We have changed just about all of the processes in our shop over the last year except for face frame construction. We are still using the old biscuits, but now we are bottle-necking.
What is the fastest method for constructing face frames? I am prepared to spend the money for the equipment, I just don't want to have to spend it twice.
We use pocket screws. I used dowels for years, but the first time I made one with pocket screws, I was done with dowels.
Here is an interesting bit of information. Just last week I removed all cabinets in a kitchen that was installed in 1954 when the house was built. The original owners, still living there, told me the contractors' carpenters built the cabinets on site. These cabinets were structurally perfect. Every face frame and box joint was perfect - almost seamless. There were some long runs and I looked for a way to separate them to make removal easier. I found that every face frame joint was a glued butt joint! No mechanical fasteners of any kind. The face frames were attached to the plywood boxes only with glue. Beating with a hammer on the joints only broke the wood near the joint - the glued joints never separated. Amazing!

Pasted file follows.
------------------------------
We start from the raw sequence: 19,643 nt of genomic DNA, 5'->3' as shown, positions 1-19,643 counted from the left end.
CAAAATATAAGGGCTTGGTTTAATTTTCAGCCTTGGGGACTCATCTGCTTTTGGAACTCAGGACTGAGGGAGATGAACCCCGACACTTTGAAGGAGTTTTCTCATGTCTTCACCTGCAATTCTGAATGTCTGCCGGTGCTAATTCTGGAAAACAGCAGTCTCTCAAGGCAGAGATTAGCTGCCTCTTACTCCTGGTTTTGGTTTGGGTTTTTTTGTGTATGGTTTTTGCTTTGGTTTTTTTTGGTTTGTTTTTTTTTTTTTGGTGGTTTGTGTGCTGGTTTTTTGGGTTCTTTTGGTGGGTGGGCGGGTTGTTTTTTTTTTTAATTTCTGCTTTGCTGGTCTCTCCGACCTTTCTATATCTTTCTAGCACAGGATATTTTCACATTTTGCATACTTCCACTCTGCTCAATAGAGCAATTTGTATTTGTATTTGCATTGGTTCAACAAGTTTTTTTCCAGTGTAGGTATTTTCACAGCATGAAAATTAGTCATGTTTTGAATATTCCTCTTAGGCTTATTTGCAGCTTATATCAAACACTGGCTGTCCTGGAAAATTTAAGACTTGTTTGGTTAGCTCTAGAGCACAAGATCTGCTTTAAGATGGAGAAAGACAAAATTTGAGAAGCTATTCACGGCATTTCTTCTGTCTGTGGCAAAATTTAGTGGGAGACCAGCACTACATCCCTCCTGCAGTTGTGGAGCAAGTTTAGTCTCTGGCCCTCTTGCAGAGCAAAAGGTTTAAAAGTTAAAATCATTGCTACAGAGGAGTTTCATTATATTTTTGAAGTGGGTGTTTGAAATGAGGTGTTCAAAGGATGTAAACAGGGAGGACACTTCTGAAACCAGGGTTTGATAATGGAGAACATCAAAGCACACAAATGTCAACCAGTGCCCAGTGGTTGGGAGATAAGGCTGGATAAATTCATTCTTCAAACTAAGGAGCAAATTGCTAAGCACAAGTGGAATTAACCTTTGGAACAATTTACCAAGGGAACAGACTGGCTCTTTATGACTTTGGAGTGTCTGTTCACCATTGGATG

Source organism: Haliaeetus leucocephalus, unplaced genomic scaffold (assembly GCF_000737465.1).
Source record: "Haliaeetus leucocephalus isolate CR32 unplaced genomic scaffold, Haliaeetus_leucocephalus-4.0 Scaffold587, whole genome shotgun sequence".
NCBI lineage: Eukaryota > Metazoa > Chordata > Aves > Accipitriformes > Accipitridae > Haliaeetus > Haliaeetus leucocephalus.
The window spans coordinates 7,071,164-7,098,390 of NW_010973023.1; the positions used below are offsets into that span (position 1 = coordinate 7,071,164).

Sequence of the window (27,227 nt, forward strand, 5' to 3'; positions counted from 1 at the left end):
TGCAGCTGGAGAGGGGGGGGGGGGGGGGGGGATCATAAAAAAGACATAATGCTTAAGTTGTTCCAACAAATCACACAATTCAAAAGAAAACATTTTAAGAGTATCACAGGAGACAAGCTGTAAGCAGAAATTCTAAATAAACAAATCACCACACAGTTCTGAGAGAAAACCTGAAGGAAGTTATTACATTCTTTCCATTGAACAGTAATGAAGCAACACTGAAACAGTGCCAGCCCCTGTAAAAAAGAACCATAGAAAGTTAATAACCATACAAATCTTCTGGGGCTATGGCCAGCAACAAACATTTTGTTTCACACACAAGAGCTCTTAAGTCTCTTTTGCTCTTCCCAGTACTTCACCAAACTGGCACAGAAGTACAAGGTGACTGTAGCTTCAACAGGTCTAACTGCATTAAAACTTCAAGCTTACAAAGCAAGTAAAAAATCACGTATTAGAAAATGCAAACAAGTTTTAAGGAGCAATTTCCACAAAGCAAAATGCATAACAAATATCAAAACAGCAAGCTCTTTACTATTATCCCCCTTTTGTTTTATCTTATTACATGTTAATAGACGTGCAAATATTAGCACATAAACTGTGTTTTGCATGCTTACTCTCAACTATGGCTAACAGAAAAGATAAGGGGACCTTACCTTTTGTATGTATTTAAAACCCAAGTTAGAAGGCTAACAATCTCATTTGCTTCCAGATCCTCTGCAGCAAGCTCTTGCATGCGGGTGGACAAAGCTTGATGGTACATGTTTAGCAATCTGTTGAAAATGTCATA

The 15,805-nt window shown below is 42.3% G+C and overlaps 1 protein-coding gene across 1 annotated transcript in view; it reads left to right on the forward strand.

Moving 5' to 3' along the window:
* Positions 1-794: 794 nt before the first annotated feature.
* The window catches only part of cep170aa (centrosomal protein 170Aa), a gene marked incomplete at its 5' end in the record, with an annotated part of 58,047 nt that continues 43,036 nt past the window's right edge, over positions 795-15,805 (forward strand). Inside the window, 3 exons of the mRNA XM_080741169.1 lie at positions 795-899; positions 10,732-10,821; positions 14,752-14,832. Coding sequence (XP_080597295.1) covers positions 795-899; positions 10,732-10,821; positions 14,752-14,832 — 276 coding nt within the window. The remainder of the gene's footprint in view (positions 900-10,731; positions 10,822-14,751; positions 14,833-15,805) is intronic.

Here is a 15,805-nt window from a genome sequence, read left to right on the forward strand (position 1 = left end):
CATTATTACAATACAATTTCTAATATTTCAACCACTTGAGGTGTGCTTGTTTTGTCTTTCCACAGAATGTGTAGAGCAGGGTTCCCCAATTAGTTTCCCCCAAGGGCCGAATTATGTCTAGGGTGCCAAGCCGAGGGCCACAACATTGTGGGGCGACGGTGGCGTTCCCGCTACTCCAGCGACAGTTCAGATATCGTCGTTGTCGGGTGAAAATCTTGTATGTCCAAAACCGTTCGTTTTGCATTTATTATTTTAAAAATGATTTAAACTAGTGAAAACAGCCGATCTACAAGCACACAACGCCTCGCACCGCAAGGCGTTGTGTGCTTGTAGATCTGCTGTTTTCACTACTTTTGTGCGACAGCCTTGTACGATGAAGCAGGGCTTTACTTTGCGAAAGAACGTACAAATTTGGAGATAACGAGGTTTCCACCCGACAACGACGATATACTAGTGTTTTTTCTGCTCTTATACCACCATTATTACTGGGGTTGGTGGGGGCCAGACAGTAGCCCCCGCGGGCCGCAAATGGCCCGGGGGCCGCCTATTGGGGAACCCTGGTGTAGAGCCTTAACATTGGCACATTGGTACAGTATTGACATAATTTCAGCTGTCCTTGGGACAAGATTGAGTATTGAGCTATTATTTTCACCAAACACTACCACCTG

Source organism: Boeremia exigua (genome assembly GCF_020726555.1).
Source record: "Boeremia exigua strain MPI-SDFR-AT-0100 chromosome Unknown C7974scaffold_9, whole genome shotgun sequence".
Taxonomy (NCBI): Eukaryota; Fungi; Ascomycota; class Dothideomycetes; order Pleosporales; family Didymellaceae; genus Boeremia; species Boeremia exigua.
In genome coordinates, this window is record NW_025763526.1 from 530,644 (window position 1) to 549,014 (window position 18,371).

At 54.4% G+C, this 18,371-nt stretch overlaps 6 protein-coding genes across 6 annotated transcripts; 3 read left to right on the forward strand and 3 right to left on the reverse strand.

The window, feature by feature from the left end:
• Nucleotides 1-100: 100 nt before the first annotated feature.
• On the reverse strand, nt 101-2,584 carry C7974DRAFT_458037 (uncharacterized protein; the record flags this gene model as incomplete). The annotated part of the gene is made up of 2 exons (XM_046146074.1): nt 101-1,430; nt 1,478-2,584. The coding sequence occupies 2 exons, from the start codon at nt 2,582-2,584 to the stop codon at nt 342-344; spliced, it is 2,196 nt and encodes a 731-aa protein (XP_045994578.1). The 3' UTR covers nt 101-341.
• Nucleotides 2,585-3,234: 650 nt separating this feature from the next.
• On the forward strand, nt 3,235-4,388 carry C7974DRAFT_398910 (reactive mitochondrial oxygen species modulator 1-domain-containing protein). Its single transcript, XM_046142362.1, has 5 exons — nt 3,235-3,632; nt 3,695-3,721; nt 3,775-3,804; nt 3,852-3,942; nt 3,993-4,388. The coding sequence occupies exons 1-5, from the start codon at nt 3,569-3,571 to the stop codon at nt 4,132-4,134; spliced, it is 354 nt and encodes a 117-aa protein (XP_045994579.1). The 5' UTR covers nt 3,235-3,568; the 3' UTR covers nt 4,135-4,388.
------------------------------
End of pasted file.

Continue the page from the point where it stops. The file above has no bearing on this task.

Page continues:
The nice thing about pocket screws is no clamp time and no face frames loaded with clamps scattered all over the shop. We do not use the side clamps often to assemble FFs, but they are nice to have. We occasionally glue up large slabs on the table with the edge clamps and use the overarm clamps for down pressure to get the planks flush. The overarm with down pressure clamps are the key. The outlet for an air powered driver is nice. It keeps the driver right where you are working - we made a screw box that rides with the overarm so the screws are always right there.
Ritter's stuff is built like a tank and well thought out. Never had any problems with the setup since 1997. The two ends of the assembly table are adjustable to re-square. The only issues we have ever had have been related to glue build up on the table, which was our fault. We are still finding new applications for pocket screws. When you have the setup, you will find many uses other than face frames. We drill our case parts on the drill tub and use pocket screws to attach the FFs to the cases. If you go this route, make sure you include assembly and placement as part of the purchase. The table weighs about 2500 lbs. and requires a forklift or chain fall to assemble. I have moved this setup into three shops as I grew and it makes our panel saw or 24" planer seem simple to move!